Some employers willingly violate the Fair Labor Standards Act (FLSA) or the Colorado Wage Claim Act in order to take advantage of their employees. The tactics of these unscrupulous employers vary, from misclassifying employees as exempt to just plain refusing to pay overtime or earned wages. The bottom line is that these employers cheat employees out of the money they’re owed and they do it because they believe they can get away with it. So even though employers are required to follow applicable federal and state employment laws, some of them don’t because they hope that they won’t get caught. If you have grounds to make a claim for wages under the FLSA or the Colorado Wage Act, then by making a claim you can help ensure that Colorado-based employers will be held accountable when they attempt to avoid complying with labor and employment laws. It takes courage and commitment to make a claim.
Non-exempt employees must usually be paid overtime in an amount equal to one and a half times their base hourly rate for any hours worked over 40 in a week. There are a few exceptions to this rule. Under the FLSA, if an employer refuses to pay overtime they can be sued for unpaid compensation and penalties. Moreover, under the FLSA it is illegal for an employer to retaliate against an employee for invoking their legal rights. The Colorado Wage Claim Act offers similar protections for Colorado-based employees.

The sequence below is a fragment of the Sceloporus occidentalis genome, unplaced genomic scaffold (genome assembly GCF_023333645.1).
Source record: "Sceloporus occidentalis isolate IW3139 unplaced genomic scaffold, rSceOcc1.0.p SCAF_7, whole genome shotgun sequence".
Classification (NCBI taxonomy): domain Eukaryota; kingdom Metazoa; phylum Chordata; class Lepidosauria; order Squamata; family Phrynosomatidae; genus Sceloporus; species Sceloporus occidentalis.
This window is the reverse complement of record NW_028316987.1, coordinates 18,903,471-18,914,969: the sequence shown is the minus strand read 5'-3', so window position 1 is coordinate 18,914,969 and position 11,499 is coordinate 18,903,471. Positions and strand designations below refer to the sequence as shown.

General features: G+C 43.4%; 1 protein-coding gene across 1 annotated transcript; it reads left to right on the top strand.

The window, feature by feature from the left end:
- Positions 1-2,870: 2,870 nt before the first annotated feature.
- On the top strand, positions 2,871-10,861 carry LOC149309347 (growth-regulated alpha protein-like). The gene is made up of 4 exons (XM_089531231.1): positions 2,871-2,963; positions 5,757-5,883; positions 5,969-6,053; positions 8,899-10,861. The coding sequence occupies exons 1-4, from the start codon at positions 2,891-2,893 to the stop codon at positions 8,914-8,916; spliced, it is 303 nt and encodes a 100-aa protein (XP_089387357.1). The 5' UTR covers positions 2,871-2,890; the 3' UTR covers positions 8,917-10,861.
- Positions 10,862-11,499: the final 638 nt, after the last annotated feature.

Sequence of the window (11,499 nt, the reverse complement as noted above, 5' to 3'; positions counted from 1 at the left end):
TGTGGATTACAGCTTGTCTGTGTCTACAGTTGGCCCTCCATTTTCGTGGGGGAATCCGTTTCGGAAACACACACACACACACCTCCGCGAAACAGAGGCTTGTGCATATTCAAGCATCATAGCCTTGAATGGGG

Typically if an employee makes a claim for unpaid overtime, the employer will argue that the job was exempt and therefore, ineligible for overtime compensation. This is a common defense tactic due to the wide array of exempt jobs, including executives, certain managers, professionals, outside sales, etc. The Department of Labor Wage and Hour Division (dol.gov.whd) website offers good information on common exemptions.
Earned Wages for Former Employees
If the employer fails or refuses to give you your final paycheck for wages earned upon termination. Under the Colorado Wage Act, an employer must pay an employee all wages earned at the time of termination (or resignation). Additionally, final wages must be paid in a timely manner. An employee’s earned wages are due and payable at the time of discharge unless the employer’s accounting unit is not operational and unable to issue the employee’s paycheck at the time of discharge. However, the employer must pay the employee not later than six hours after the start of the employer’s accounting unit on the next scheduled workday. If an employer fails to comply with these obligations, then they can be held liable for unpaid wages and various additional penalties provided the employee first serves the employer a proper demand for unpaid wages.
An at-will employment state, Colorado follows the legal doctrine that neither an employer nor employee, absent a contact, is required to give advance notice of resignation or termination. Additionally, neither an employer nor an employee is required to state a reason for employment separation. Regardless, there are certain exceptions to the at-will doctrine, such as illegal discrimination, retaliation, Family Medical Leave, and breach of contract. In other words, wrongful termination occurs when the employer violates the law by terminating an employee.